EMV is a fraud-reducing technology that can help protect merchants against losses from accepting counterfeit payment cards at the point-of-sale (POS). Named for the three companies that originally sponsored the technology—Europay, MasterCard and Visa—EMV cards contain embedded microprocessors or chips that generate unique data for each new transaction at a POS device, allowing the ability to verify card authenticity.
If your merchant equipment isn't compatible with chip cards, you may want to consider upgrading to EMV-capable hardware. Here are a few reasons why:
- Fight the Fraudsters. Merchants must have an EMV enabled POS system (one that has a card insert slot) to take advantage of the fraud-reducing ability of EMV chip cards.
- Build Customer Trust. By investing in security, you are showing your customers you care about securing their payment card information.
- Avoid Liability Costs. When you upgrade to EMV technology, you continue to be protected from counterfeit fraud losses.
EMV Frequently Asked Questions
What is EMV?
EMV® is a global standard for credit and debit payment cards based on chip card technology, taking its name from the card schemes Europay, MasterCard, and Visa — the original card schemes that developed it. EMV cards come with an embedded microprocessor that provides heightened transaction security, card authentication and additional capabilities not possible with traditional magnetic stripe cards.
How does EMV technology benefit merchants?
EMV increases security and fraud protection against counterfeit payment cards. EMV also enables interoperability with the global payments infrastructure. In other words, EMV cards can be used with any EMV-enabled terminal anywhere in the world.
How does EMV help prevent fraud?
The chip on the EMV card is very difficult to duplicate. Each EMV-enabled card contains an embedded smart chip that is programmed by the card issuer to create a unique cryptogram (an encrypted code) for every transaction. This code represents a randomly generated numeral provided by the POS terminal at the time that the purchase amount is keyed in by the cashier. When an EMV chip is used in a transaction, a cardholder verification is triggered and becomes required for authentication via Chip and PIN or Chip and Signature. If connectivity with the card issuer is unavailable during a transaction, the chip determines whether the transaction can be processed offline.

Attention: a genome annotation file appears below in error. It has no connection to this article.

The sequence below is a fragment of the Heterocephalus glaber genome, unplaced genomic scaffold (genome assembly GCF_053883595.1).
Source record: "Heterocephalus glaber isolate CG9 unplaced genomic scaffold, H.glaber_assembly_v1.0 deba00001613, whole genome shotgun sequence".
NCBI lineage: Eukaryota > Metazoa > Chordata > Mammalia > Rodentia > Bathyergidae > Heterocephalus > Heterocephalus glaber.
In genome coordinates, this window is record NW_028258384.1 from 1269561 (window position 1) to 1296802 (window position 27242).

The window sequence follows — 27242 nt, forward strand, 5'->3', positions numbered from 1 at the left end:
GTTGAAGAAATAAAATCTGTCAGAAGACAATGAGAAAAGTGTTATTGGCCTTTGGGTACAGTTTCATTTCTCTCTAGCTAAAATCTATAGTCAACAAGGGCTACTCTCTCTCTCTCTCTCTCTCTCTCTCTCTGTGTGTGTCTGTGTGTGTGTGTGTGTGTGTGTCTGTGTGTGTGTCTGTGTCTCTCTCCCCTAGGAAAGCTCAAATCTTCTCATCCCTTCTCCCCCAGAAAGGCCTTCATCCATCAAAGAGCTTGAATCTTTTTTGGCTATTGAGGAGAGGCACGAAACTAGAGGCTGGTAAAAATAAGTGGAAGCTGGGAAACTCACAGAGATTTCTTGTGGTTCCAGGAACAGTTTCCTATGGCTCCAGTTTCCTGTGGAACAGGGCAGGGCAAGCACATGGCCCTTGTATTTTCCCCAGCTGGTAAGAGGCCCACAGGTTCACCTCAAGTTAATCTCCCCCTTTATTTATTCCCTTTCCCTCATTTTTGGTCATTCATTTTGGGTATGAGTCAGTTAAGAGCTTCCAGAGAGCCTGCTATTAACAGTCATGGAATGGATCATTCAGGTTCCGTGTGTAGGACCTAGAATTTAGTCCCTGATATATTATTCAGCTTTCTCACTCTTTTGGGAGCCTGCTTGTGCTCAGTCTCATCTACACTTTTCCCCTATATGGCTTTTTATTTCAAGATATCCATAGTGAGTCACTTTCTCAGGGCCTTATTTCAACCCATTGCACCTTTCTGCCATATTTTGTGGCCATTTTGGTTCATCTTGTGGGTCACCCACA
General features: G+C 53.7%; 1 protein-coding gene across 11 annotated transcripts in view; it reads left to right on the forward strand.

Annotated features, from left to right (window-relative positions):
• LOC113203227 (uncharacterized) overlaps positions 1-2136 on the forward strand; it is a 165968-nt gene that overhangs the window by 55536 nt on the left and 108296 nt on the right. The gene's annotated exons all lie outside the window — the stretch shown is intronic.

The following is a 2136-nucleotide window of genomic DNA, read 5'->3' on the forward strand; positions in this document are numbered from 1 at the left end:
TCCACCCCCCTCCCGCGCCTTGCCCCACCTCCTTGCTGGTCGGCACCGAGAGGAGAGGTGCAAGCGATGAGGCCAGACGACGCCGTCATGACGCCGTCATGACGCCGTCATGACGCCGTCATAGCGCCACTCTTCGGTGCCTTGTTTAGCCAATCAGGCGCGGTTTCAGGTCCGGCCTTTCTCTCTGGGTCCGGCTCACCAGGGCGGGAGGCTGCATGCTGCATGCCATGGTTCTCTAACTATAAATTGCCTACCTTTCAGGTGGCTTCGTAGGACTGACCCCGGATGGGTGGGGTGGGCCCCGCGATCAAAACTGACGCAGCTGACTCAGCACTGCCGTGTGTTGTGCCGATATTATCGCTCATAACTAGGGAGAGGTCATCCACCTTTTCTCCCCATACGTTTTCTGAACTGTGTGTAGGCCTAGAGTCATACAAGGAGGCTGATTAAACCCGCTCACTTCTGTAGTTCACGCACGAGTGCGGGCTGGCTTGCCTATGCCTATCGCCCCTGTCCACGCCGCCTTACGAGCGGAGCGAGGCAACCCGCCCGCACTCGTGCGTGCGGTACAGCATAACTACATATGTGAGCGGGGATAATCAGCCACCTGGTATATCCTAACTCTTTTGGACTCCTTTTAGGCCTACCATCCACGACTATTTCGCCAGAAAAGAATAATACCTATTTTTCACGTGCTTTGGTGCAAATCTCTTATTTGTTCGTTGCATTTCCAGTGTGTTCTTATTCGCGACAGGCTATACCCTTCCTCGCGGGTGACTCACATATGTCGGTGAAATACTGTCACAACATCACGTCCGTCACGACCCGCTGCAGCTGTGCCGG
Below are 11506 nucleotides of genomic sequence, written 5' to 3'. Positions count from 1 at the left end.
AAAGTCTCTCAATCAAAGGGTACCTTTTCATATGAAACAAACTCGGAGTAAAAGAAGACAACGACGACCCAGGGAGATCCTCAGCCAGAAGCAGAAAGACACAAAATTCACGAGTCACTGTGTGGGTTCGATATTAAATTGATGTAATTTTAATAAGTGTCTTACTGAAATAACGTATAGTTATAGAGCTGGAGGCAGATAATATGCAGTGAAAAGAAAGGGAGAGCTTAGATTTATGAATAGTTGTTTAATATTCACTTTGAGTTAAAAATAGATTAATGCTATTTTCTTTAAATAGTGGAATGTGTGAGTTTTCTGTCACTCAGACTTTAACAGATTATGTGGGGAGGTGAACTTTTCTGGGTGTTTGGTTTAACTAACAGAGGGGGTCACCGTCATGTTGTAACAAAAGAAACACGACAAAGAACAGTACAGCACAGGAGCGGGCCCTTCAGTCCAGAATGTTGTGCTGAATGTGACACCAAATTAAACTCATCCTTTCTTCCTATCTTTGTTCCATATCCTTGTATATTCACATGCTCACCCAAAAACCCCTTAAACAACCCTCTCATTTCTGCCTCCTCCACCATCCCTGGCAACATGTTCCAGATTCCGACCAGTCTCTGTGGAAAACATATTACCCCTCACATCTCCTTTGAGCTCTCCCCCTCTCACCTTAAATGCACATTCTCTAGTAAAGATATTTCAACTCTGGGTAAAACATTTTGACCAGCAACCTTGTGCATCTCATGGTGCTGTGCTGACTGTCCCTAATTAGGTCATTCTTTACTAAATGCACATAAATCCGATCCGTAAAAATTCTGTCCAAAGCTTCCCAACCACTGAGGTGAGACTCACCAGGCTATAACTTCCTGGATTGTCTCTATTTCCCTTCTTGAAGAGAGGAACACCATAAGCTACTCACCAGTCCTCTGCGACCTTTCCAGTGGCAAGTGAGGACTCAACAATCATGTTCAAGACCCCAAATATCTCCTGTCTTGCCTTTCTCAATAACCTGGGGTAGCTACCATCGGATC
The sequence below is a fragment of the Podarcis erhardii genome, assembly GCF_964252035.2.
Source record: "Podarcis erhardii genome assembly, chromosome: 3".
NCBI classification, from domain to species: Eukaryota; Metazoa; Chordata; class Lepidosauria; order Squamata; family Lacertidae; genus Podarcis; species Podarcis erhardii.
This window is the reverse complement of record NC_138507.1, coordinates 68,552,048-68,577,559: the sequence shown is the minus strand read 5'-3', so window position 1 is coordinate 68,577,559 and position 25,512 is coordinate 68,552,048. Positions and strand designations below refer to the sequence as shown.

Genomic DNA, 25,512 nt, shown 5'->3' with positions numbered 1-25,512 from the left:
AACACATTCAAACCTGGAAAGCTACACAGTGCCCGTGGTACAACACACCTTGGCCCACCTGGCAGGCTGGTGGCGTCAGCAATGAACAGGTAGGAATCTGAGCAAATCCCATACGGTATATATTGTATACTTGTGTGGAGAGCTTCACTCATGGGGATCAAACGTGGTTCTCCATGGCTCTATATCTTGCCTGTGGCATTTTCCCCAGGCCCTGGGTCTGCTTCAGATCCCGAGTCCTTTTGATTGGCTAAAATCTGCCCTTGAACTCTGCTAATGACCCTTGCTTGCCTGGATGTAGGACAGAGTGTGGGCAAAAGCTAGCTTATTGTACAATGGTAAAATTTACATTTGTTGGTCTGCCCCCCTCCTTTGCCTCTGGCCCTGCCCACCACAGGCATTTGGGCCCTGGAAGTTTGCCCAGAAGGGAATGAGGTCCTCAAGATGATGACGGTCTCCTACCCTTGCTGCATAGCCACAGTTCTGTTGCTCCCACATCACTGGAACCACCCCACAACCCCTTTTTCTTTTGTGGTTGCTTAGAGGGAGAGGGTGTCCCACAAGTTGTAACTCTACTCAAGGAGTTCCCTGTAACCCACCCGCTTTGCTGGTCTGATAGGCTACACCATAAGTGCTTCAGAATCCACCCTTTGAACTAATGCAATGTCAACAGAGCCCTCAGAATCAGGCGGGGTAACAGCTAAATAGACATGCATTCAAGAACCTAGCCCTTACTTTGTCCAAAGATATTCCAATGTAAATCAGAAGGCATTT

What is the timing for EMV in the United States?
October 1, 2015 marked the date on which fraud liability shifted for all non-EMV-enabled POS devices (except for automated fuel dispensers at gas stations).
What does the liability shift mean?
As of October 1, 2015, the party that provides an EMV payment acceptance option will be protected from financial liability originating from counterfeit card-present transactions. For example, if a chip card is presented to a merchant who has not implemented an EMV-enabled terminal, liability for any counterfeit fraudulent transactions will shift to the merchant. If a counterfeit magnetic stripe card (non-EMV chip card) is presented at an EMV-enabled terminal, liability will remain with the card issuer.
Am I required to support EMV?
You are not required by law to support EMV at this time. However, you may be putting yourself and your customers at risk, as fraud liability migrates to non-EMV enabled parties. Fraudsters will be targeting businesses who haven’t implemented an EMV solution. Taylor Bank recommends ensuring that your POS terminal(s) are chip-capable and that your payment processing application can accept EMV chip cards.
Who is enforcing EMV?
There is no government entity or authority that is overseeing or enforcing migration to EMV in the U.S. However, the Payment Card Industry Security Standards Council (PCI SSC) and EMVCo, the official EMV standard governing body, are collaborating with major card issuers on EMV chip technology adoption and implementation in the U.S. As such, all merchants who are accepting electronic card payments will be required to continue meeting PCI security compliance processes and will be subject to the liability shift set forth by card issuers.
What happens if merchants don’t upgrade their POS system to EMV?
As of October 1, 2015, the merchant whose POS system is not EMV-enabled will assume full liability risk for fraudulent card-present transactions when processing chip cards on a non-EMV-enabled terminal.
Why do merchants have to worry about counterfeit, lost or stolen card fraud?
As recent card breaches at several large national retailers in the U.S. have illustrated, card fraud can be extremely costly and damaging to a brand. For a small business, such an incident could be catastrophic. In addition to minimizing the risk of fraud, merchants implementing EMV chip payments in neighboring countries, including Canada and Mexico, have reported significant decreases in fraudulent transactions.
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